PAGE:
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Democratic presidential candidate Hillary Clinton, speaking on Monday after the massacre in a Florida nightclub, said the United States must find a way to keep the country safe without demonizing Muslim Americans.

Clinton called for “statesmanship, not partisanship” in the aftermath of the shooting in Orlando while Donald Trump, the presumptive Republican nominee, urged the monitoring of mosques in the United States and reiterated his calls for a temporary ban on Muslims entering the country.

Fifty people, including the gunman, the U.S.-born son of Afghan immigrants, died in at the gay nightclub in what was the deadliest shooting in U.S. history.

Clinton, in several television interviews, said she would support stronger measures to prevent so-called lone wolf attacks and urged closer internet monitoring. She said she was committed to protecting the rights of Muslim Americans at the same time.

“We cannot demonize, demagogue and declare war on an entire religion. That is just dangerous,” Clinton said on the MSNBC network.

She also called for steps to prevent people who are on the U.S. no-fly list from purchasing guns and said possible restrictions on assault weapons needed to be part of the debate.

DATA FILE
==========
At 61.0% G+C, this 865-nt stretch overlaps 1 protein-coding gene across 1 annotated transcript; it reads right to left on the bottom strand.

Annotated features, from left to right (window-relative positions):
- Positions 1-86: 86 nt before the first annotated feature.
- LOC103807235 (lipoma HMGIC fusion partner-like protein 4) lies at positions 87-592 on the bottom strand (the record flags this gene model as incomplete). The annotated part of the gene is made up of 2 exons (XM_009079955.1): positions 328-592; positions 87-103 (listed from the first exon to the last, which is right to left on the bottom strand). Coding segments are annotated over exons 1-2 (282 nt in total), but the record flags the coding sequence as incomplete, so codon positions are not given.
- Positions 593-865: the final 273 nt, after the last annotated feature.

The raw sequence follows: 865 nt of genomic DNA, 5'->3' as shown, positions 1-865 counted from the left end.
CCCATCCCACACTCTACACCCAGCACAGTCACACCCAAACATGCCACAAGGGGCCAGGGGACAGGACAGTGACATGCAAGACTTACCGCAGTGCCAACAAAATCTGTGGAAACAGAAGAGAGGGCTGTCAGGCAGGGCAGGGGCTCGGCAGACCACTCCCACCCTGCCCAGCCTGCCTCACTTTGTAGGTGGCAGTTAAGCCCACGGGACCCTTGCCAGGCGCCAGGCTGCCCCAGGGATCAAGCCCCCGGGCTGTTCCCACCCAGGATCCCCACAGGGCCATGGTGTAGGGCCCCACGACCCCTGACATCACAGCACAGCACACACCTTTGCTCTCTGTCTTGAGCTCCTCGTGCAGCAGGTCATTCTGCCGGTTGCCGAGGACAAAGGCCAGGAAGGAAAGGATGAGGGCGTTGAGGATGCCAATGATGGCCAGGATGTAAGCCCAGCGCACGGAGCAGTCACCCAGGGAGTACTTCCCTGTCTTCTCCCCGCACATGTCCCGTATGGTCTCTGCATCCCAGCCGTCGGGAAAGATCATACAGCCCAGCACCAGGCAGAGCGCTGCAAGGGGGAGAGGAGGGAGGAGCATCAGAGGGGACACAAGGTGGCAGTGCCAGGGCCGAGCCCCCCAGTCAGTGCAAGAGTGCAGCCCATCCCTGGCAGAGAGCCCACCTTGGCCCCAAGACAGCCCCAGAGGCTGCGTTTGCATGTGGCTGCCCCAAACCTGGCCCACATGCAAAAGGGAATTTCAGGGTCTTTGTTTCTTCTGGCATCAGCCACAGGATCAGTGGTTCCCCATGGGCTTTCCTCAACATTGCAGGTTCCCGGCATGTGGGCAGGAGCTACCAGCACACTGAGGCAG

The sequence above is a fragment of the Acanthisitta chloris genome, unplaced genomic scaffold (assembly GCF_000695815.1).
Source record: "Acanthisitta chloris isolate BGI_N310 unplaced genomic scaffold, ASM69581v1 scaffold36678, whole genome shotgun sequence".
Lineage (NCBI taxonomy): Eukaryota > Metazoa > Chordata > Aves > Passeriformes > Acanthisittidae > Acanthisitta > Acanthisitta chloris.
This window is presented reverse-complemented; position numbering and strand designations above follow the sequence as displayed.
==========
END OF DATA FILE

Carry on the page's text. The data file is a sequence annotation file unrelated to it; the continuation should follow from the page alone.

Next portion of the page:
Trump plans to deliver a speech on national security at 2 p.m. EDT on Monday in New Hampshire. The topic was a change from his earlier plans to criticize Clinton and what he said was her scandal-prone past.

Trump said on CNN that the United States needed better intelligence-gathering to prevent incidents such as the Orlando massacre.

“We have to look at the mosques … and we have to look at the community,” he said. “And believe me, the community knows the people that have the potential to blow up.”

 

(Reporting by Washington newsroom; Editing by Caren Bohan and Bill Trott)

Democratic U.S. presidential candidate Hillary Clinton addresses the Planned Parenthood Action Fund in Washington, U.S. June 10, 2016. REUTERS/Gary Cameron

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Jeff Danziger lives in New York City. He is represented by CWS Syndicate and the Washington Post Writers Group. He is the recipient of the Herblock Prize and the Thomas Nast (Landau) Prize. He served in the US Army in Vietnam and was awarded the Bronze Star and the Air Medal. He has published eleven books of cartoons and one novel. Visit him at DanzigerCartoons.

House Minority Leader Kevin McCarthy, center, speaks with Speaker Nancy Pelosi behind him.

Photo by Kevin McCarthy (Public domain)

Reprinted with permission from Alternet

With the Delta variant of the COVID-19 coronavirus surging in the United States — especially in red states with large numbers of unvaccinated Americans — Capitol physician Brian Monahan is reinstituting a mask mandate for the U.S. House of Representatives. House Speaker Nancy Pelosi is honoring that mandate, but House Minority Leader Kevin McCarthy, pandering to the GOP's MAGA base, is opposed. And when Speaker Nancy Pelosi was asked about McCarthy's opposition, she had some scathing words for the California congressman.

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